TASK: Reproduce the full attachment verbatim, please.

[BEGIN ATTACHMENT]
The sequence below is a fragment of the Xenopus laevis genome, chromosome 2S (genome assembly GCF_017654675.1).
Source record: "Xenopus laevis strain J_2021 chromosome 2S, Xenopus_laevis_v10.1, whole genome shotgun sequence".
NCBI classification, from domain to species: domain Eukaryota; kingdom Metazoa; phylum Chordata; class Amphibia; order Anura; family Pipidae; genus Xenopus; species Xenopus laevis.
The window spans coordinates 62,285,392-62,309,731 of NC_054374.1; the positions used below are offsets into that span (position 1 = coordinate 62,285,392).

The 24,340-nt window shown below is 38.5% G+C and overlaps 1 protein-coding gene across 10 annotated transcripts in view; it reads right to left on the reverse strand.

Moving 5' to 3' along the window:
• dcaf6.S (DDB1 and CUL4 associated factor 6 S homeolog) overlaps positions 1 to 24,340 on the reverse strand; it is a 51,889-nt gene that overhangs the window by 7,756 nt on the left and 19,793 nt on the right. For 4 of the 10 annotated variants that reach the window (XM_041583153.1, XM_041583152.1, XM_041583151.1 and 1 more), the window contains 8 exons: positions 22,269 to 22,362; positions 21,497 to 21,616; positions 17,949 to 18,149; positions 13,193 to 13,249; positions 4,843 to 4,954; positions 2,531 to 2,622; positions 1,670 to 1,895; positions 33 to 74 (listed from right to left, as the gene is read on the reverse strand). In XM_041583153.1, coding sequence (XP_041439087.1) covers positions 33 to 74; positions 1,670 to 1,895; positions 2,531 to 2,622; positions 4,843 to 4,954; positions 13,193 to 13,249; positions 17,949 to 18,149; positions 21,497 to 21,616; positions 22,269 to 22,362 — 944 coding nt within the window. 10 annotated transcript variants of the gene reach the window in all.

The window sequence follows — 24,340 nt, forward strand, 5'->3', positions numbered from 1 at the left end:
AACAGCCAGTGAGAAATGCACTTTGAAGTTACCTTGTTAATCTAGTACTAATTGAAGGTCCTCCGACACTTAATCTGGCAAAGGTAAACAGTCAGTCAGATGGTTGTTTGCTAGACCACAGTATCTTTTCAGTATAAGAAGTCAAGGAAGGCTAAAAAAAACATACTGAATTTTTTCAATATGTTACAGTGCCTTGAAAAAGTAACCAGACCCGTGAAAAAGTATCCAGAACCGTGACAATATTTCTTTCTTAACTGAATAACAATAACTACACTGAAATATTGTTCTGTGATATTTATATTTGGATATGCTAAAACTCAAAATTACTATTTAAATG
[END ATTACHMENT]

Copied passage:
The sequence below is a fragment of the Xenopus laevis genome, chromosome 2S (genome assembly GCF_017654675.1).
Source record: "Xenopus laevis strain J_2021 chromosome 2S, Xenopus_laevis_v10.1, whole genome shotgun sequence".
NCBI classification, from domain to species: domain Eukaryota; kingdom Metazoa; phylum Chordata; class Amphibia; order Anura; family Pipidae; genus Xenopus; species Xenopus laevis.
The window spans coordinates 62,285,392-62,309,731 of NC_054374.1; the positions used below are offsets into that span (position 1 = coordinate 62,285,392).

The 24,340-nt window shown below is 38.5% G+C and overlaps 1 protein-coding gene across 10 annotated transcripts in view; it reads right to left on the reverse strand.

Moving 5' to 3' along the window:
• dcaf6.S (DDB1 and CUL4 associated factor 6 S homeolog) overlaps positions 1 to 24,340 on the reverse strand; it is a 51,889-nt gene that overhangs the window by 7,756 nt on the left and 19,793 nt on the right. For 4 of the 10 annotated variants that reach the window (XM_041583153.1, XM_041583152.1, XM_041583151.1 and 1 more), the window contains 8 exons: positions 22,269 to 22,362; positions 21,497 to 21,616; positions 17,949 to 18,149; positions 13,193 to 13,249; positions 4,843 to 4,954; positions 2,531 to 2,622; positions 1,670 to 1,895; positions 33 to 74 (listed from right to left, as the gene is read on the reverse strand). In XM_041583153.1, coding sequence (XP_041439087.1) covers positions 33 to 74; positions 1,670 to 1,895; positions 2,531 to 2,622; positions 4,843 to 4,954; positions 13,193 to 13,249; positions 17,949 to 18,149; positions 21,497 to 21,616; positions 22,269 to 22,362 — 944 coding nt within the window. 10 annotated transcript variants of the gene reach the window in all.

The window sequence follows — 24,340 nt, forward strand, 5'->3', positions numbered from 1 at the left end:
AACAGCCAGTGAGAAATGCACTTTGAAGTTACCTTGTTAATCTAGTACTAATTGAAGGTCCTCCGACACTTAATCTGGCAAAGGTAAACAGTCAGTCAGATGGTTGTTTGCTAGACCACAGTATCTTTTCAGTATAAGAAGTCAAGGAAGGCTAAAAAAAACATACTGAATTTTTTCAATATGTTACAGTGCCTTGAAAAAGTAACCAGACCCGTGAAAAAGTATCCAGAACCGTGACAATATTTCTTTCTTAACTGAATAACAATAACTACACTGAAATATTGTTCTGTGATATTTATATTTGGATATGCTAAAACTCAAAATTACTATTTAAATG